We found a ramen shop named 止 by the side of the road just outside of Niimi in Okayama Prefecture. This single kanji means “stop” in Japanese and reads Tomare, a very short name for a great ramen place and one kanji every one should learn since it’s featured on every stop signs in the country.
Ramen Tomare is pretty much hanging from the side of a mountain on route 180 between Niimi and Takahashi. If you don’t have a car, this shop is out of reach, but hard to get places seem to be the norm in this car loving country. The shop is actually located a couple of minutes away from Ikura-Do, a gigantic cave which is 1200m long and can be easily visited.
The restaurant is an old wooden structure wedge between a waterfall and the mountain. The parking is a tight squeeze. The whole interior is made out of wood, so it’s pretty much a wooden lodge with very well crafted furniture.
The owner works alone and I would probably guess his age at around 80 years old, I was too polite to ask.
As we sat down, he suggested to my wife to order shio-ramen, he told her that’s what women eat, but my wife was set on eating miso ramen. We ended up ordering miso ramen for me, the regular ramen for her and some gyoza. The menu offers ramen, shio ramen, shoyu ramen and miso ramen. That’s pretty much it.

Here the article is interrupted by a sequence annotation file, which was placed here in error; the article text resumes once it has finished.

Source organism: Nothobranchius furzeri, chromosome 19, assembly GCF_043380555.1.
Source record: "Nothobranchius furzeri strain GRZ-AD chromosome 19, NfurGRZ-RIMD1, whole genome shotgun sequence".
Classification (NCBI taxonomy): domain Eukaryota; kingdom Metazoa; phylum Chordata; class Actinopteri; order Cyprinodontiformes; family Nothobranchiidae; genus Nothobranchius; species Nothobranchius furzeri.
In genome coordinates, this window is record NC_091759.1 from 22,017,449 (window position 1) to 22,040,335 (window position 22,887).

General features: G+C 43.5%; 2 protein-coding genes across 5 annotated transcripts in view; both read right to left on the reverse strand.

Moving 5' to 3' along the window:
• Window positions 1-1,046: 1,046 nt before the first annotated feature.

Before preparing our ramen, we were given a big bowl of home-made kimchi to nibble on. The kimchi was simple, not too spicy, yet not bland.
My miso ramen had a very rich and deep taste, a man taste like the owner said. The pork was particularly delicious and the noodle had a nice bite. Bamboo shoots, green onion and wakame completed the topping. Sea weed is not a standard topping, but it all made sense.
My wife ramen was somehow way more interesting than my miso ramen. What is described as basic ramen is actually a whitish pork based tonkotsu soup with a very strong chicken under note. That broth was complex and surprising. I could not stop trying her broth.
The gyoza were perfectly executed and I spent most of my time marvelling about this rustic ramen shop which falls right in my “dirty place” type of guilty pleasure.
The restaurant is not as much dirty as unchanged for years and sporting the patina of time. The pepper can looked like they were bought before WWII!
I am definitely going back to eat both the regular ramen and I want to give the shio and shoyu ramen a try.
I truly appreciated his slow dedication to making mouth-watering ramen. Ramen Tomaru is slow food dictated by the speed of it’s chef , but where else can you gaze outside and see a beautiful water fall.
All I can say is hurry up, the owner might not be around for years and years.